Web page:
By Aarthi Swaminathan, Yahoo Finance
The pandemic-induced recession has led to a notable amount of Black women to declare bankruptcy, according to a report by nonprofit bankruptcy startup Upsolve.
The report came from a bankruptcy questionnaire of 17,000 low-income users over the past year and found that COVID-19 has pushed many to seek bankruptcy protection.
“Upsolve is exactly right… Black people are overrepresented in bankruptcy, and also Black women are especially overrepresented in bankruptcy,” Robert Lawless, a consumer bankruptcy expert and a professor at the University of Illinois, told Yahoo Finance.
Upsolve, which helps users file paperwork and applications for chapter 7 bankruptcy, noted a particularly sharp increase among Black users who cited the coronavirus as their reason for filing for chapter 7 bankruptcy.
“It makes sense that more people are saying COVID-19 is their main reason for filing, but that number has increased for Black women at a higher rate than white women,” Rohan Pavuluri, co-founder and CEO of Upsolve, told Yahoo Finance. “Those are jarring statistics.”
The company stressed that users generally file for bankruptcy only after exhausting all other options — including cutting back on necessities, selling or pawning possessions, and avoiding necessary medical care.
‘There’s structural racism in society … and in bankruptcy court’
There are a couple of reasons for the uptick in filings.
Firstly, many Black workers are in jobs that don’t allow for remote work, consequently putting them at risk if they were to continue in-person employment amid the pandemic.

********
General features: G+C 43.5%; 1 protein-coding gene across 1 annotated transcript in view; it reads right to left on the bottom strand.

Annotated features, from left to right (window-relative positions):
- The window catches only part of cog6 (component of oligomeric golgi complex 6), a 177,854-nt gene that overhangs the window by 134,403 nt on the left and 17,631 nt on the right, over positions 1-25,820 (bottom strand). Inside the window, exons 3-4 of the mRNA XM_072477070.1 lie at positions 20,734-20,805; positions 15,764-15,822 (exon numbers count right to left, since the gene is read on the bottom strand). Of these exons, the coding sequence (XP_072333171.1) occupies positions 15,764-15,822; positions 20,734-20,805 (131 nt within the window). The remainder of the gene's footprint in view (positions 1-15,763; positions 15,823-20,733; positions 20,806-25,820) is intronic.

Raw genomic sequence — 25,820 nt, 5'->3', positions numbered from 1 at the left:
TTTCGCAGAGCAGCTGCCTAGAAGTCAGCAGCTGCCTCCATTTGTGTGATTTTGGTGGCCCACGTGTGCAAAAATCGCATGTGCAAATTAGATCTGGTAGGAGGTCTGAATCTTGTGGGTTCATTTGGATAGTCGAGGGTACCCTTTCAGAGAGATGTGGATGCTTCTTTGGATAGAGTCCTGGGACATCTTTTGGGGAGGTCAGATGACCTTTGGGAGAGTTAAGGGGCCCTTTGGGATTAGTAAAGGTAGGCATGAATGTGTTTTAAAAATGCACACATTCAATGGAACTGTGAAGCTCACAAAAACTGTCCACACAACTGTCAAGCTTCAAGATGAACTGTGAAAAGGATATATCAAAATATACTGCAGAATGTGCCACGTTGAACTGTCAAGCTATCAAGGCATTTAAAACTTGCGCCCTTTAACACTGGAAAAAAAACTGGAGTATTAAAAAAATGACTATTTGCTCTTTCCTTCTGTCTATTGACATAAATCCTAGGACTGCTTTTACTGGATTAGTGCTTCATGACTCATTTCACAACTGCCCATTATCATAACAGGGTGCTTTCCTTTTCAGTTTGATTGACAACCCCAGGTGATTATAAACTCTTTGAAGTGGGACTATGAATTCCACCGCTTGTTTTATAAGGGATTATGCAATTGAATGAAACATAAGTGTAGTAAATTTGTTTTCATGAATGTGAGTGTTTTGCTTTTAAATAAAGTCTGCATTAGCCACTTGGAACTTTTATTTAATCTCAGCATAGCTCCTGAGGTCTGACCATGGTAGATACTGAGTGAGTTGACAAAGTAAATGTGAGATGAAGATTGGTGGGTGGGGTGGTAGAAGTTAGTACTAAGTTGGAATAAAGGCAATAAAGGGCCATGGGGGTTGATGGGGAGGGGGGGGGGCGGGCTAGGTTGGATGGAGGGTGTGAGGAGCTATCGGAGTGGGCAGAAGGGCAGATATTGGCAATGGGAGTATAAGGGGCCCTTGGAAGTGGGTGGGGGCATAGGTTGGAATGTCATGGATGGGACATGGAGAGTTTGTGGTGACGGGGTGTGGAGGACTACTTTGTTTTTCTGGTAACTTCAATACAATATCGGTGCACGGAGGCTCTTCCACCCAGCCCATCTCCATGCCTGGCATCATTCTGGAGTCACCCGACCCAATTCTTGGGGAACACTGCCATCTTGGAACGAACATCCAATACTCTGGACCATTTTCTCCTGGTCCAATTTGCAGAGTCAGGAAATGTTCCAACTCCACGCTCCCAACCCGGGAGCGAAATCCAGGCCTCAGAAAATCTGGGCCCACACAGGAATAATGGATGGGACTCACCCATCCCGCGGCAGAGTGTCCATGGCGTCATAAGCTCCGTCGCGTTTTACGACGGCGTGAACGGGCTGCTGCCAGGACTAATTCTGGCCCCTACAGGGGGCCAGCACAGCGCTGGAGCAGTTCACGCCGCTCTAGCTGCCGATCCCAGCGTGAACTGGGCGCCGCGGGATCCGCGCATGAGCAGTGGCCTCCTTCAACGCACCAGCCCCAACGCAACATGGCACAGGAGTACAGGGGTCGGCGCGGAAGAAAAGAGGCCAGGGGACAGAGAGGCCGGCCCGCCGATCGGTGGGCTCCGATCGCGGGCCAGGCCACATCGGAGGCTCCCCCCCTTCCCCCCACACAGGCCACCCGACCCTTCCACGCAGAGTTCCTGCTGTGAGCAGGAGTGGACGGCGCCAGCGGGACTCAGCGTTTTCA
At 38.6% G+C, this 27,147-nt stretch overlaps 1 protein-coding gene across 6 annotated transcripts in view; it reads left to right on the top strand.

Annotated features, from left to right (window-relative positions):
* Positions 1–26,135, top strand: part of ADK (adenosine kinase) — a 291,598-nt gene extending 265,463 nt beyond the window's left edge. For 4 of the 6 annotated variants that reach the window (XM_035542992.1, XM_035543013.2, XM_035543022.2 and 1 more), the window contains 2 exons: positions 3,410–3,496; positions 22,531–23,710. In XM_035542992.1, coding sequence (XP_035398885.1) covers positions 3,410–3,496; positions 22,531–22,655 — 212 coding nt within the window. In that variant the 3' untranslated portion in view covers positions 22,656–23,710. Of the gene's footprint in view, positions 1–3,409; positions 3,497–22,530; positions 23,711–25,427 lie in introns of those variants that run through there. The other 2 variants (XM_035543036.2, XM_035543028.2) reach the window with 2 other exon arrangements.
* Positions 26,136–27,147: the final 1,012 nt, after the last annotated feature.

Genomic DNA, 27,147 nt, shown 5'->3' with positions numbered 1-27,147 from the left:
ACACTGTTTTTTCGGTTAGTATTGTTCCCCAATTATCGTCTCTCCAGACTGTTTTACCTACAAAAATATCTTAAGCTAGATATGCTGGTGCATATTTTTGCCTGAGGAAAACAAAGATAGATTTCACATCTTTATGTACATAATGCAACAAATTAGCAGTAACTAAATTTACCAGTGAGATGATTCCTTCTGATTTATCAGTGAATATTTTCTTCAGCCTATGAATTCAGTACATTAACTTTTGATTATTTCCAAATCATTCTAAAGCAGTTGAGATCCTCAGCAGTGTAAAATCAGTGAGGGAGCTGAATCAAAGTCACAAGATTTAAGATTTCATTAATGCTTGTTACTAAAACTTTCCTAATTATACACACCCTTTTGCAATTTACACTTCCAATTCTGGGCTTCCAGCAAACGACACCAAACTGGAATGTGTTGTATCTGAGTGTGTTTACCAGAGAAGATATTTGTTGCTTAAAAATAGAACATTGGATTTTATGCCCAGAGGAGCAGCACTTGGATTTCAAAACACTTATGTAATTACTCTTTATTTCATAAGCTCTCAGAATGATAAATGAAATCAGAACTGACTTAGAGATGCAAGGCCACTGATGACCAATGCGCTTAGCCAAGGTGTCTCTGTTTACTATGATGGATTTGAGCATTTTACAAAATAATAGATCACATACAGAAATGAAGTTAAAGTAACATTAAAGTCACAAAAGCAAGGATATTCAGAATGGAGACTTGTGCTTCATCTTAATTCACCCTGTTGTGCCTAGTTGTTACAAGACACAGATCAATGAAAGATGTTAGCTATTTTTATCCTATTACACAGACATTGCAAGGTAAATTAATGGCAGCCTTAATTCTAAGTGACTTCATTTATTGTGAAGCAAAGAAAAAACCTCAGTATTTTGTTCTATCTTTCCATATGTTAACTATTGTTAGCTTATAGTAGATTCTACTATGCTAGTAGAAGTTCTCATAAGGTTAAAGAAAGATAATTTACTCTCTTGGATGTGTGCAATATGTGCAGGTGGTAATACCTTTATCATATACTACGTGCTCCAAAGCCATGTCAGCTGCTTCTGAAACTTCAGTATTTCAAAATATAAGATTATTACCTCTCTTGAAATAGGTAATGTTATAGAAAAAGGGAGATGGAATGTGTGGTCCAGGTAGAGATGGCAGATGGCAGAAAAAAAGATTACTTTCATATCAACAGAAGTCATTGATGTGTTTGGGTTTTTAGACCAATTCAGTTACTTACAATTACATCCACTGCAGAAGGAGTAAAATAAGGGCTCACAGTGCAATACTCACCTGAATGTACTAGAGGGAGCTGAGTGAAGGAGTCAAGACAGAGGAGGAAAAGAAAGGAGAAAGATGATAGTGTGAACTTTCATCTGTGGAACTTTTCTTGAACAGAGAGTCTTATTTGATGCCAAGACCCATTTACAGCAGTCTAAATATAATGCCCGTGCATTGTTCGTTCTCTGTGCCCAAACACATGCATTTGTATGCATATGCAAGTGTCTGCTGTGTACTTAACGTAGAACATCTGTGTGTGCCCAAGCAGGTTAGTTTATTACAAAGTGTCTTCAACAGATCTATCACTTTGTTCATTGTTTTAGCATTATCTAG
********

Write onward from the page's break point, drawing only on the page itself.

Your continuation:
According to one analysis of work schedules between 2017 and 2018 by the left-leaning think tank Economic Policy Institute, only around 20% of Black workers are able to work remotely, as compared to 30% of white employees and 37% of Asian employees.
Additionally, unemployment for Black workers also increased sharply in April last year and continues to see only modest recovery, as seen in the chart below.
Most of the Black users on Upsolve were struggling financially across the board. A survey of 7,100 users found that the average amount in Black users’ checking accounts was $257, as compared to White users with $343. And they only had on average $205 in their savings account.
But the issues also run deeper than their labor situation, said Lawless.
“First of all, there’s structural racism in society … and in bankruptcy court,” he explained. “The income gaps, the wealth gaps, those problems cause people to end up in bankruptcy court.”
Lawless also noted how in the past, Black Americans have been pushed into Chapter 13, rather than Chapter 7 bankruptcy, which carried more protections for debtors.
Black female users on Upsolve are also noting a loss of wages as their reason for filing for bankruptcy, according to the company. The trend is corroborated by Lawless’ research.
Earlier in the pandemic, Black and white women were both indicating similar reasons for filing for chapter 7 bankruptcy: In April 2020, roughly 21% of Black women and 21% of white women pointed to the pandemic as the reason for their filing.
But that gap has widened over the months. Comparing the rate of increase in users on the platform, as of January 2021, about 50% of Black women said that their main reason for filing bankruptcy was due to COVID-19, which is a 137.4% increase since April 2020, according to Upsolve. In contrast, only 34.2% of white women have cited COVID-19 as their reason for filing for bankruptcy.